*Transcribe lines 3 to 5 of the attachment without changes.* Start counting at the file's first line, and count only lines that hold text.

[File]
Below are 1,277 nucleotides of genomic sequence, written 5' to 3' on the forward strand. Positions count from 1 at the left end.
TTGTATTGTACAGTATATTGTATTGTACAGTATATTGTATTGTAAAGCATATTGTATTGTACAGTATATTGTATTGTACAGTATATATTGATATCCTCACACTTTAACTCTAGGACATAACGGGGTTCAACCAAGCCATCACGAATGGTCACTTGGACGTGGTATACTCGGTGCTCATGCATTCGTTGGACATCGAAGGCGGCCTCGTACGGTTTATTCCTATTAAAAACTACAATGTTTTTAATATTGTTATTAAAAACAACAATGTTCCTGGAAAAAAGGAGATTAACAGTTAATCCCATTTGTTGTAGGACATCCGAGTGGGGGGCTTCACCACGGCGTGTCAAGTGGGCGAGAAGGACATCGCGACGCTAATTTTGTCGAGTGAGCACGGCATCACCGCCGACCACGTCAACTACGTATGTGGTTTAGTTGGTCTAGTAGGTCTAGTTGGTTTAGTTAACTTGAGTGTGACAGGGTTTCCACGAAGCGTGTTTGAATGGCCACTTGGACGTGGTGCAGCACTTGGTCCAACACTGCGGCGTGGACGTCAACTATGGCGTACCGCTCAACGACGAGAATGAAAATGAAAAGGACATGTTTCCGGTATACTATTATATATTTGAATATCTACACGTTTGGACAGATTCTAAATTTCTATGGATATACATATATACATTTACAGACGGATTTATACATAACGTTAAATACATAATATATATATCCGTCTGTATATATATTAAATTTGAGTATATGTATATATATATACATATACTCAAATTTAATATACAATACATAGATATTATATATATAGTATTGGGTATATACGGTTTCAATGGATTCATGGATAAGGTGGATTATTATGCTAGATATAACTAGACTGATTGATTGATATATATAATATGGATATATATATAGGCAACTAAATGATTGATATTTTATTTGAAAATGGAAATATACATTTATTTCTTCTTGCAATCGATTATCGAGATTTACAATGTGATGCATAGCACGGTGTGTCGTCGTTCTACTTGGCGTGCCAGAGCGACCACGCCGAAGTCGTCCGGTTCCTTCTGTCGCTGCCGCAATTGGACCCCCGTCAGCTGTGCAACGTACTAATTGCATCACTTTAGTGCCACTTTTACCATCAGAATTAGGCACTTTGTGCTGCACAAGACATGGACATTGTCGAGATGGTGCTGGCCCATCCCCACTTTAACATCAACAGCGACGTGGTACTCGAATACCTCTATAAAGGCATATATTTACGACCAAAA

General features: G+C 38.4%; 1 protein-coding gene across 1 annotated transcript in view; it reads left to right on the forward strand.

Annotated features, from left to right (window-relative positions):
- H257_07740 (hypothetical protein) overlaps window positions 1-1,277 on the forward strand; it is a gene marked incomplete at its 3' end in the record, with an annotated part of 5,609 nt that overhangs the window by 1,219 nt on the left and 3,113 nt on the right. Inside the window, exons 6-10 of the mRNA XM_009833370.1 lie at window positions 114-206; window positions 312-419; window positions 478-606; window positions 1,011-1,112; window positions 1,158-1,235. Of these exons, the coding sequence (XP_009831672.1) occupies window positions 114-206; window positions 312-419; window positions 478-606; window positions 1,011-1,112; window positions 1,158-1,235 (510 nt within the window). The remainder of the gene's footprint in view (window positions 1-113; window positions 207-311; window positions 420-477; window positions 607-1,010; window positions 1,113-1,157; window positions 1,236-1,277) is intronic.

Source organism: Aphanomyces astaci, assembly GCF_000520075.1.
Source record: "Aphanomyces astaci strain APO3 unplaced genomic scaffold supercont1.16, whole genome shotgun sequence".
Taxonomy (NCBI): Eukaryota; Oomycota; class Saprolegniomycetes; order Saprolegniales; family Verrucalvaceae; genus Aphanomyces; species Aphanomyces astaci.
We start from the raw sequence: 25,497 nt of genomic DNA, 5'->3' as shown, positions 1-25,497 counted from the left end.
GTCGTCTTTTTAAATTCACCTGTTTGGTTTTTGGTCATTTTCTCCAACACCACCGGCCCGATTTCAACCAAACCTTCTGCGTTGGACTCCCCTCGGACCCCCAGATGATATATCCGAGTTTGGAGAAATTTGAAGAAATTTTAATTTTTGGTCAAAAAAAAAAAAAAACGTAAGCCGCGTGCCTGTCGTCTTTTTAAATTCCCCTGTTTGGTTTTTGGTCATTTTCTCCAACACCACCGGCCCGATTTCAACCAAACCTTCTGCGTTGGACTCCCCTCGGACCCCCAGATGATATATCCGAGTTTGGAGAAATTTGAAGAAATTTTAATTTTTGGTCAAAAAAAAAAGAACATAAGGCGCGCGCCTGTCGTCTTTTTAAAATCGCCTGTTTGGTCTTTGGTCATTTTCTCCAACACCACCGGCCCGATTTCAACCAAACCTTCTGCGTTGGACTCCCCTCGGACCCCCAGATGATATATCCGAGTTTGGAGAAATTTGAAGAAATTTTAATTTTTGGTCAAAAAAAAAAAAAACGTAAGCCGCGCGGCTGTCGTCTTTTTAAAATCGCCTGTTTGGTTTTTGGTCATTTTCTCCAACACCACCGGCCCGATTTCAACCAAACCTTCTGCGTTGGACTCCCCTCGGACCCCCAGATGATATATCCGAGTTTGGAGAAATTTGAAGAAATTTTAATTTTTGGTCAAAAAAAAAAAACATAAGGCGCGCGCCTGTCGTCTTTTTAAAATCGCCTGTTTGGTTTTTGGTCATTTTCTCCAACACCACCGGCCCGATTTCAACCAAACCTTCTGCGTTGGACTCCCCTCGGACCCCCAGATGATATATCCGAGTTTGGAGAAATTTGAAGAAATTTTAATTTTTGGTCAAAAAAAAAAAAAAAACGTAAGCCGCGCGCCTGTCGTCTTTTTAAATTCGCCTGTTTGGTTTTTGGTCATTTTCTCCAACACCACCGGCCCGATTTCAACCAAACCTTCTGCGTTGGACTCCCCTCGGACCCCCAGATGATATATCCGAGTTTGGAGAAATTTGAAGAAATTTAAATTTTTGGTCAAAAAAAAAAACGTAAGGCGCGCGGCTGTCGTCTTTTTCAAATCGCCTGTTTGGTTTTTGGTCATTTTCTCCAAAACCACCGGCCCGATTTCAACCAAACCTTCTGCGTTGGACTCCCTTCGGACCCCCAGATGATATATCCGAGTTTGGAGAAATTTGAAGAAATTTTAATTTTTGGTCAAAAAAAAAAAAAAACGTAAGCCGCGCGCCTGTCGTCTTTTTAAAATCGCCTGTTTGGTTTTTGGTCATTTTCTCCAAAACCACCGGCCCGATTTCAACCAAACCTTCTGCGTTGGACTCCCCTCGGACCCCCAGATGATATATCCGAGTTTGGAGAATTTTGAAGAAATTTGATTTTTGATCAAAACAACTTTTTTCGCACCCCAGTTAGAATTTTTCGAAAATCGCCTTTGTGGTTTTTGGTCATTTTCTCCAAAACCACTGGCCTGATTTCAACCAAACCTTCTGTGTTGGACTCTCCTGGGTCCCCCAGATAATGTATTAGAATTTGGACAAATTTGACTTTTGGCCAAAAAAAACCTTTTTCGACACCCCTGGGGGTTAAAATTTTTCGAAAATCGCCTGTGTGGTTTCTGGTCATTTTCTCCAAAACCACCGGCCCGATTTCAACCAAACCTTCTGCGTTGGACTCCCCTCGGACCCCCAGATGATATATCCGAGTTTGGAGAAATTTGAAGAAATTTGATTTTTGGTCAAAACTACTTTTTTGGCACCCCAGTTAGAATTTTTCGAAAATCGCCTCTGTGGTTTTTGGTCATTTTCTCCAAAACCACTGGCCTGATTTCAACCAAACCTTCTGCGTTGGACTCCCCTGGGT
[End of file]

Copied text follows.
General features: G+C 38.4%; 1 protein-coding gene across 1 annotated transcript in view; it reads left to right on the forward strand.

Annotated features, from left to right (window-relative positions):
- H257_07740 (hypothetical protein) overlaps window positions 1-1,277 on the forward strand; it is a gene marked incomplete at its 3' end in the record, with an annotated part of 5,609 nt that overhangs the window by 1,219 nt on the left and 3,113 nt on the right. Inside the window, exons 6-10 of the mRNA XM_009833370.1 lie at window positions 114-206; window positions 312-419; window positions 478-606; window positions 1,011-1,112; window positions 1,158-1,235. Of these exons, the coding sequence (XP_009831672.1) occupies window positions 114-206; window positions 312-419; window positions 478-606; window positions 1,011-1,112; window positions 1,158-1,235 (510 nt within the window). The remainder of the gene's footprint in view (window positions 1-113; window positions 207-311; window positions 420-477; window positions 607-1,010; window positions 1,113-1,157; window positions 1,236-1,277) is intronic.